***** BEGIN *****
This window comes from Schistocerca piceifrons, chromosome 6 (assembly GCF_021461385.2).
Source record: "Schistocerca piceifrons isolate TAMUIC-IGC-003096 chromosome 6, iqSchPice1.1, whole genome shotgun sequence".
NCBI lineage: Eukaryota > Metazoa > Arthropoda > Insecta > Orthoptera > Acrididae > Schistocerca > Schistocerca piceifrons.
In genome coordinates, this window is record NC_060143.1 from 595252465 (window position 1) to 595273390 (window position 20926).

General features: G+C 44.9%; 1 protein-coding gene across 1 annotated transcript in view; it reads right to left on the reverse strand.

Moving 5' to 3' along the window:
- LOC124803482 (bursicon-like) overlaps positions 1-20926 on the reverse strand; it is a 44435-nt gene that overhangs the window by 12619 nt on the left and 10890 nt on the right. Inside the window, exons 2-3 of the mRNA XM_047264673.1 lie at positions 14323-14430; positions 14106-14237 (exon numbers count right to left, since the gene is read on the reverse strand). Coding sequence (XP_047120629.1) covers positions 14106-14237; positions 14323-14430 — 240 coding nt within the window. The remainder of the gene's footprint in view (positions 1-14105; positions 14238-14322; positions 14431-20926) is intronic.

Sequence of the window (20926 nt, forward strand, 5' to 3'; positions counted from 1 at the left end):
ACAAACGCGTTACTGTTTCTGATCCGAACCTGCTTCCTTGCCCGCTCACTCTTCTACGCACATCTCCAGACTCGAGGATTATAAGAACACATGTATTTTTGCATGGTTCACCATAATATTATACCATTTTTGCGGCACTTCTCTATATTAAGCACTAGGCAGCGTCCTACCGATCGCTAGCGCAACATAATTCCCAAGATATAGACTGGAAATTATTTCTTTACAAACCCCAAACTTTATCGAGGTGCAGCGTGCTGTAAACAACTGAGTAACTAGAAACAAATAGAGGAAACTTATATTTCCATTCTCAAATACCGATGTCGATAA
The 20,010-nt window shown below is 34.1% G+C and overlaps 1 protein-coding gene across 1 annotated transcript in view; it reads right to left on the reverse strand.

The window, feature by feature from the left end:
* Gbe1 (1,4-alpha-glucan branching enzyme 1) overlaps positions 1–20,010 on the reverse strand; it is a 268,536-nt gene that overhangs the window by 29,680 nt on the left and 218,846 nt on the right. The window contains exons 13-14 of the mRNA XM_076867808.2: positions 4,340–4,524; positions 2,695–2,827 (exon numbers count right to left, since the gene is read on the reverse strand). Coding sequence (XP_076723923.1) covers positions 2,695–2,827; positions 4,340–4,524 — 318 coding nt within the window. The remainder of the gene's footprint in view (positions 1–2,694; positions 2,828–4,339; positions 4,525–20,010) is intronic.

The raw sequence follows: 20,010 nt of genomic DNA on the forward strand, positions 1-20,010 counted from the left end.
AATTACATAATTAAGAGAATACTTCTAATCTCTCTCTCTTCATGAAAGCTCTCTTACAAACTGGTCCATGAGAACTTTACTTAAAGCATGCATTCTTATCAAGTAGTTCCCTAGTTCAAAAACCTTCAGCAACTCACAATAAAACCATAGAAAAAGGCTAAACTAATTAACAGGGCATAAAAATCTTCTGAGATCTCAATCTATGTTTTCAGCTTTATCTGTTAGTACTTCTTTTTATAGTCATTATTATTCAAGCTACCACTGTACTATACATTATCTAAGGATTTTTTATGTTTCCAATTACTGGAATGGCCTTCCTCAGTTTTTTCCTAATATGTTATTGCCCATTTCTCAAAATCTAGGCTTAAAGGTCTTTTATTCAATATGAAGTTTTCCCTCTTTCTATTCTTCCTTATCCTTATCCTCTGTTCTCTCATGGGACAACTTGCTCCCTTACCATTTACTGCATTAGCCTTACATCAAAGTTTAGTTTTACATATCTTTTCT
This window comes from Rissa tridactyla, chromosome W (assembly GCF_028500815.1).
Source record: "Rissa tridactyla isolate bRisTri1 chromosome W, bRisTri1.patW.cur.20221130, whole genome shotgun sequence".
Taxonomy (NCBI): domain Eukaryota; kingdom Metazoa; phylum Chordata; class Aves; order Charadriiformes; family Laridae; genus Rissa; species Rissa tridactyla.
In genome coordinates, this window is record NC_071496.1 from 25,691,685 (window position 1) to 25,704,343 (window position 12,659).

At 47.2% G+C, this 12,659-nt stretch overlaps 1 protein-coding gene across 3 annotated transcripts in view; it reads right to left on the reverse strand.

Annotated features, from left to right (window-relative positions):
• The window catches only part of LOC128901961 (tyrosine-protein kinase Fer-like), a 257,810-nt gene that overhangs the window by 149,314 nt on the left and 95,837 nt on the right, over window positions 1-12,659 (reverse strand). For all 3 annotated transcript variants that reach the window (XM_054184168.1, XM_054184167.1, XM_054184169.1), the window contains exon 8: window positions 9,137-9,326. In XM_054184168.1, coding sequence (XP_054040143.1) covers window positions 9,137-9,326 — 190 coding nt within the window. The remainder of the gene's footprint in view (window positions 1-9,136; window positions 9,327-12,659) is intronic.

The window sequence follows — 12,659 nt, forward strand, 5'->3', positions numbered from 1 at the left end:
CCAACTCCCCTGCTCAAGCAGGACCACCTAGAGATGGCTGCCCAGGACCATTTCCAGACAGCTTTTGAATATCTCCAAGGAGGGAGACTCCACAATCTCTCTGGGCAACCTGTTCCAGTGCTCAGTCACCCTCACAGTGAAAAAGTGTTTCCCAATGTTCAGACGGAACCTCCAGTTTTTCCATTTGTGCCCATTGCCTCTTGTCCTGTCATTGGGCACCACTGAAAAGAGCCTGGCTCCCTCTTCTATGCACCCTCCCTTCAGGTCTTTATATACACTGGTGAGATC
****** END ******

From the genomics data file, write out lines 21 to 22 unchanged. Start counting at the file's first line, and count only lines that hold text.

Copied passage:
• The window catches only part of LOC128901961 (tyrosine-protein kinase Fer-like), a 257,810-nt gene that overhangs the window by 149,314 nt on the left and 95,837 nt on the right, over window positions 1-12,659 (reverse strand). For all 3 annotated transcript variants that reach the window (XM_054184168.1, XM_054184167.1, XM_054184169.1), the window contains exon 8: window positions 9,137-9,326. In XM_054184168.1, coding sequence (XP_054040143.1) covers window positions 9,137-9,326 — 190 coding nt within the window. The remainder of the gene's footprint in view (window positions 1-9,136; window positions 9,327-12,659) is intronic.

The window sequence follows — 12,659 nt, forward strand, 5'->3', positions numbered from 1 at the left end: